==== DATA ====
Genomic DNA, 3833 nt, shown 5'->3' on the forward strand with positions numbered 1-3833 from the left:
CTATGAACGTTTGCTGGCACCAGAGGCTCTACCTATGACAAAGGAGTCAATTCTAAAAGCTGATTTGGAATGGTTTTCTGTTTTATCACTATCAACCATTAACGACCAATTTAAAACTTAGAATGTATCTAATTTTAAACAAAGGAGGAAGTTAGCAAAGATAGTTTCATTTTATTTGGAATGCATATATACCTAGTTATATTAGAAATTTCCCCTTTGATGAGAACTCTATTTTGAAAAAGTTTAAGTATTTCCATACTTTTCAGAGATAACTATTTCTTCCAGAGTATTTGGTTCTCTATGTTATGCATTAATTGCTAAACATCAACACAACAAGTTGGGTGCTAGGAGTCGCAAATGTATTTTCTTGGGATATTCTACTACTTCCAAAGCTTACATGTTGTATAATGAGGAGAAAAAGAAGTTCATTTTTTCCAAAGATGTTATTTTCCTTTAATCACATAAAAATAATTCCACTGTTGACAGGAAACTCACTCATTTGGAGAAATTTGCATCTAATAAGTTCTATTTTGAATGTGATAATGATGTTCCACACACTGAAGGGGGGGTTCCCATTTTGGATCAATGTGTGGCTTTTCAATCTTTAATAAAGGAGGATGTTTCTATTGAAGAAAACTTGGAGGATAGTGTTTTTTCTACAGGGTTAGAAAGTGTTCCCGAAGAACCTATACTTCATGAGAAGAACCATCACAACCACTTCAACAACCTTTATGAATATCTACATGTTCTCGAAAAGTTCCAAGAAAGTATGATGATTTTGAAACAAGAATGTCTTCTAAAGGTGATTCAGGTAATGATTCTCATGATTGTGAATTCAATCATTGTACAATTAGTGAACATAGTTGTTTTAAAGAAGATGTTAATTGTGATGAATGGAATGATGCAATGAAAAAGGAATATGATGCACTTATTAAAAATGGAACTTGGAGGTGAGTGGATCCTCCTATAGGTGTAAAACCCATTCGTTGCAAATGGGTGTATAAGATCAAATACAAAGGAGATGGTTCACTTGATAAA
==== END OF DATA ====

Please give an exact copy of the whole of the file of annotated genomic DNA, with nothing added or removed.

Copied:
Genomic DNA, 3833 nt, shown 5'->3' on the forward strand with positions numbered 1-3833 from the left:
CTATGAACGTTTGCTGGCACCAGAGGCTCTACCTATGACAAAGGAGTCAATTCTAAAAGCTGATTTGGAATGGTTTTCTGTTTTATCACTATCAACCATTAACGACCAATTTAAAACTTAGAATGTATCTAATTTTAAACAAAGGAGGAAGTTAGCAAAGATAGTTTCATTTTATTTGGAATGCATATATACCTAGTTATATTAGAAATTTCCCCTTTGATGAGAACTCTATTTTGAAAAAGTTTAAGTATTTCCATACTTTTCAGAGATAACTATTTCTTCCAGAGTATTTGGTTCTCTATGTTATGCATTAATTGCTAAACATCAACACAACAAGTTGGGTGCTAGGAGTCGCAAATGTATTTTCTTGGGATATTCTACTACTTCCAAAGCTTACATGTTGTATAATGAGGAGAAAAAGAAGTTCATTTTTTCCAAAGATGTTATTTTCCTTTAATCACATAAAAATAATTCCACTGTTGACAGGAAACTCACTCATTTGGAGAAATTTGCATCTAATAAGTTCTATTTTGAATGTGATAATGATGTTCCACACACTGAAGGGGGGGTTCCCATTTTGGATCAATGTGTGGCTTTTCAATCTTTAATAAAGGAGGATGTTTCTATTGAAGAAAACTTGGAGGATAGTGTTTTTTCTACAGGGTTAGAAAGTGTTCCCGAAGAACCTATACTTCATGAGAAGAACCATCACAACCACTTCAACAACCTTTATGAATATCTACATGTTCTCGAAAAGTTCCAAGAAAGTATGATGATTTTGAAACAAGAATGTCTTCTAAAGGTGATTCAGGTAATGATTCTCATGATTGTGAATTCAATCATTGTACAATTAGTGAACATAGTTGTTTTAAAGAAGATGTTAATTGTGATGAATGGAATGATGCAATGAAAAAGGAATATGATGCACTTATTAAAAATGGAACTTGGAGGTGAGTGGATCCTCCTATAGGTGTAAAACCCATTCGTTGCAAATGGGTGTATAAGATCAAATACAAAGGAGATGGTTCACTTGATAAA